Hazards banner
Hazards issue 127, July-September 2014
Ebola control efforts and health workers at risk
In August, volunteer nurse William Pooley, 29, contracted Ebola in Sierra Leone, the first UK victim of the world’s largest ever outbreak. He’s not the only health worker casualty of an outbreak that has already claimed over 2,000 lives in Africa. According to the global union PSI, poorly protected health workers are dying of ‘criminal neglect.’ Over 240 have been infected; over 120 have died.

A 25 August 2014 “situation assessment” from the World Health Organisation (WHO) noted: “The outbreak of Ebola virus disease in west Africa is unprecedented in many ways, including the high proportion of doctors, nurses, and other health care workers who have been infected. To date, more than 240 health care workers have developed the disease in Guinea, Liberia, Nigeria, and Sierra Leone, and more than 120 have died.”

Rosa Pavanelli, PSI general secretary, called for action. “We cannot accept pitiful excuses, whether from health ministers or donor agencies,” she said. “Health workers must have the tools to do their jobs. All whose work brings them in contact with Ebola victims must have the protective gear. Our members are dying because of unsafe working conditions, this is criminal neglect.”

Médecins Sans Frontières (MSF) said a shortage of trained health workers in Liberia, Sierra Leone and Guinea who can treat Ebola victims and prevent further spread of the deadly disease was hampering response efforts. The agency is shouldering the bulk of the case management burden in the three countries, but is struggling to keep pace with demand. In late August, it said its newly opened Ebola centres in Liberia were “overwhelmed” within days.

Stéphane Doyone, MSF’s West Africa coordinator, said: “We are reaching the breaking point of our capacity where today we can’t guarantee to do more of what we’re doing - particularly when it comes to human resources.” Ebola has no cure, but can be diagnosed and treated. Treatment requires intensive care and close contact between the patient and the healthcare worker.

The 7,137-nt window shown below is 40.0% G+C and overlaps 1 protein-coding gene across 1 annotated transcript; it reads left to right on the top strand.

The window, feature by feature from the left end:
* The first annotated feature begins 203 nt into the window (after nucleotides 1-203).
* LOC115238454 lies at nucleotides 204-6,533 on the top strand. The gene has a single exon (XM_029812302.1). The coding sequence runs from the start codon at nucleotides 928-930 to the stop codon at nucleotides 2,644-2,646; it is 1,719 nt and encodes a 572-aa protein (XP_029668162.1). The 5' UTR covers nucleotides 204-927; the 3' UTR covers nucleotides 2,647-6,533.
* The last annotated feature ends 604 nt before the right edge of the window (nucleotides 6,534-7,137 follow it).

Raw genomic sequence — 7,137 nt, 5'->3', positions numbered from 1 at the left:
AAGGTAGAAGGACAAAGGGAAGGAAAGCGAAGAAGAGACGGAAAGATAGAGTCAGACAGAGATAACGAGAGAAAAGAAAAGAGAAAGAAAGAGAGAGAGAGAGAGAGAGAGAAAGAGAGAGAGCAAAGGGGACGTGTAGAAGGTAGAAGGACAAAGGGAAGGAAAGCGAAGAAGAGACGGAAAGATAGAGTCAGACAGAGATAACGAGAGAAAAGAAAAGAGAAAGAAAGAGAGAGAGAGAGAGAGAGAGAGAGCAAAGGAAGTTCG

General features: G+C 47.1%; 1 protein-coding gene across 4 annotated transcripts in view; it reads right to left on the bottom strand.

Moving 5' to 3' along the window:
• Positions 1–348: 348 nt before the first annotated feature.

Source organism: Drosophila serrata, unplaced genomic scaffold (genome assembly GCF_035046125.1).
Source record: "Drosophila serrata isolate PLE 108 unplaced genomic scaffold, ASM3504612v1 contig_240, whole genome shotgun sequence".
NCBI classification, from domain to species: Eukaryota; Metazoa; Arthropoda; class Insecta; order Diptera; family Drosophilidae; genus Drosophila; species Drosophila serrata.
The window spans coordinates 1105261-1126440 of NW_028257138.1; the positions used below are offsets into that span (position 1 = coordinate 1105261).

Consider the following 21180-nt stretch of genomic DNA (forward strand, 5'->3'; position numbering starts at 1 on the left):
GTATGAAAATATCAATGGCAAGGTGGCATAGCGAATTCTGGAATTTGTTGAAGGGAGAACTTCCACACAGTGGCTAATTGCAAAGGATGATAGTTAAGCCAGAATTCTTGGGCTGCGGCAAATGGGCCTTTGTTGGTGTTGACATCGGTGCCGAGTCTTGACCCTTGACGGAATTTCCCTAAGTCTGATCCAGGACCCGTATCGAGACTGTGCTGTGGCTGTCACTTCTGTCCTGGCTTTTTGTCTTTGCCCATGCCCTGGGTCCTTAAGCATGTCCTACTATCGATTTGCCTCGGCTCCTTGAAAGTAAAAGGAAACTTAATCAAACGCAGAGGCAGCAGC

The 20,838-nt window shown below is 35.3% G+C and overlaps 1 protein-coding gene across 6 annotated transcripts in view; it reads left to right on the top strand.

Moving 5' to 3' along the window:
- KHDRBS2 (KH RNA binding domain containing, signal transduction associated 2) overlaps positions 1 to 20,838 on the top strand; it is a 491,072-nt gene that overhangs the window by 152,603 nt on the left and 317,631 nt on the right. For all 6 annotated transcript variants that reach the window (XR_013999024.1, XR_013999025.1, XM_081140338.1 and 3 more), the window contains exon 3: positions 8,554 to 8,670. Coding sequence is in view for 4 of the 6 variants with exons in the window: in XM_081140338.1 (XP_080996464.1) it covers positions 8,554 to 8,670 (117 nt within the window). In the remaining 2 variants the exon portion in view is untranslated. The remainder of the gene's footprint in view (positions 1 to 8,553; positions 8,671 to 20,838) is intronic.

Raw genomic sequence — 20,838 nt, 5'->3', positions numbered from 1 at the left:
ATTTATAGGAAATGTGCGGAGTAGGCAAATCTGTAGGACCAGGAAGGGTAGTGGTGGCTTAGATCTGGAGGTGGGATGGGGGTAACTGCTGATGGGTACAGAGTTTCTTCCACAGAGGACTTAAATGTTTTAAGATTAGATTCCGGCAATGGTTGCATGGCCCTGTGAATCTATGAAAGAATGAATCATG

MSF has deployed 300 health workers, 80 of them expatriate staff, to work on the Ebola response. “It’s a huge programme but human resources are very challenging: staff must be highly trained and they have to be turned over every 4-6 weeks due to stress and fatigue,” said Doyone. 

WORST CASE  Health care workers in Africa have died in the ‘worst ever’ Ebola outbreak because they did not have the necessary tools and equipment, according to Public Services International (PSI). It warned in July 2014 that the current Ebola outbreak is “the worst ever and the first to spill widely across several countries.”

EBOLA DEMANDS  Dr Ayuba Wabba, the chair of PSI’s West African Health Sector Unions’ Network (WAHSUN), demanded action from Ministries of Health, the World Health Organisation and the West African Health Organisation. “Our unions will keep up the pressure, every day, until our members no longer have to lay down their lives without cause, and until we are able to provide the quality care that is so urgently needed.”


FEET FIRST  When entering or exiting the compound all health care staff must pass a security post to disinfect their footwear and hands. The highest hygiene standards are imperative – over 240 health workers have contracted the virus in this outbreak, and over 120 have died.


CONTAMINATION CONTROL  Before entering the isolation ward, staff in this MSF Ebola centre in Guinea pass through dressing rooms where assistants ensure they are wearing protective suits properly. Their gear is sprayed with disinfectant when they leave to ensure nobody contracts the virus while removing the contaminated suit.

SAFETY FIRST  MSF has limited its Ebola treatment hospital in Kailahun, Sierra Leone, to 88 beds because safety has to be the “overriding priority”, said Anja Wolz, head of the agency’s operation there. “For us the most important thing is that we're sure about the protection of the staff - from cleaners and drivers to doctors and nurses, and the safety of the patients.”


HIGH PRICE  Safety measures in place in MSF’s Kailahun centre in Sierra Leone, where no staff members have died from the disease, involve disposing of up to 5,500 euros’ worth of equipment each day, with the majority of protective suits only worn once.


Back to top








Search Hazards

At arm's length

Ebola control efforts and health workers at risk

Further information
Médecins Sans Frontières (MSF)
Ebola Resource Centre
Ebola Virus Disease: Occupational Safety and Health - joint WHO/ILO briefing note for workers and employers, Updated 5 September 2014

Hazards webpages
Working world Infections

Click on images for larger versions

All photos: Sylvain Cherkaoui/MSF